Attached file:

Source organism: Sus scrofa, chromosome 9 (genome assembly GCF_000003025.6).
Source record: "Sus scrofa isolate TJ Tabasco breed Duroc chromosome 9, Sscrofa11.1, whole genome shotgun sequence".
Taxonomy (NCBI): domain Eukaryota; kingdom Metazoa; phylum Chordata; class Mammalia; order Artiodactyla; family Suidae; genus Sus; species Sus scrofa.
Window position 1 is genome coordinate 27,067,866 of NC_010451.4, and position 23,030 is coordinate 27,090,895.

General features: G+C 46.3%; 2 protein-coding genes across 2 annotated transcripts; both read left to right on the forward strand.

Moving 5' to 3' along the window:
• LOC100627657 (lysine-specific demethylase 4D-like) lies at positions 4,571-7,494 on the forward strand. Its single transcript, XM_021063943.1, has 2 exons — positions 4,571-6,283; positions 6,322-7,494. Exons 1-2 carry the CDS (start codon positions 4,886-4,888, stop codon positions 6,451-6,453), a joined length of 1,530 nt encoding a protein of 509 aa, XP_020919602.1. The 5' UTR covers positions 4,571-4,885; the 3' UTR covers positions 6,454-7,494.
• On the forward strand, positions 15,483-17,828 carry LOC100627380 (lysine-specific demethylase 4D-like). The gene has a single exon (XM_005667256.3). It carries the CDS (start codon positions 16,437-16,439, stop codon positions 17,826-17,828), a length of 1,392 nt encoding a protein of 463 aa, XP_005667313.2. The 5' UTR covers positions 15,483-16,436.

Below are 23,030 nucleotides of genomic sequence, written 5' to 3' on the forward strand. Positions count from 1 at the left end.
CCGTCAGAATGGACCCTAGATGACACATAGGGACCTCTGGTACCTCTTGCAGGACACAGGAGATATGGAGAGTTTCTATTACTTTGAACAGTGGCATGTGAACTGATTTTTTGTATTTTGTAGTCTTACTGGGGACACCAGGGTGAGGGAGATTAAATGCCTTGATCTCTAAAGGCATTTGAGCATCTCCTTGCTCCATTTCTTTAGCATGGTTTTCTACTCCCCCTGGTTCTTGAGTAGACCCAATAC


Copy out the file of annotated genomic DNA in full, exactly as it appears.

Source organism: Sus scrofa, chromosome 9 (genome assembly GCF_000003025.6).
Source record: "Sus scrofa isolate TJ Tabasco breed Duroc chromosome 9, Sscrofa11.1, whole genome shotgun sequence".
Taxonomy (NCBI): domain Eukaryota; kingdom Metazoa; phylum Chordata; class Mammalia; order Artiodactyla; family Suidae; genus Sus; species Sus scrofa.
Window position 1 is genome coordinate 27,067,866 of NC_010451.4, and position 23,030 is coordinate 27,090,895.

General features: G+C 46.3%; 2 protein-coding genes across 2 annotated transcripts; both read left to right on the forward strand.

Moving 5' to 3' along the window:
• LOC100627657 (lysine-specific demethylase 4D-like) lies at positions 4,571-7,494 on the forward strand. Its single transcript, XM_021063943.1, has 2 exons — positions 4,571-6,283; positions 6,322-7,494. Exons 1-2 carry the CDS (start codon positions 4,886-4,888, stop codon positions 6,451-6,453), a joined length of 1,530 nt encoding a protein of 509 aa, XP_020919602.1. The 5' UTR covers positions 4,571-4,885; the 3' UTR covers positions 6,454-7,494.
• On the forward strand, positions 15,483-17,828 carry LOC100627380 (lysine-specific demethylase 4D-like). The gene has a single exon (XM_005667256.3). It carries the CDS (start codon positions 16,437-16,439, stop codon positions 17,826-17,828), a length of 1,392 nt encoding a protein of 463 aa, XP_005667313.2. The 5' UTR covers positions 15,483-16,436.

Below are 23,030 nucleotides of genomic sequence, written 5' to 3' on the forward strand. Positions count from 1 at the left end.
CCGTCAGAATGGACCCTAGATGACACATAGGGACCTCTGGTACCTCTTGCAGGACACAGGAGATATGGAGAGTTTCTATTACTTTGAACAGTGGCATGTGAACTGATTTTTTGTATTTTGTAGTCTTACTGGGGACACCAGGGTGAGGGAGATTAAATGCCTTGATCTCTAAAGGCATTTGAGCATCTCCTTGCTCCATTTCTTTAGCATGGTTTTCTACTCCCCCTGGTTCTTGAGTAGACCCAATAC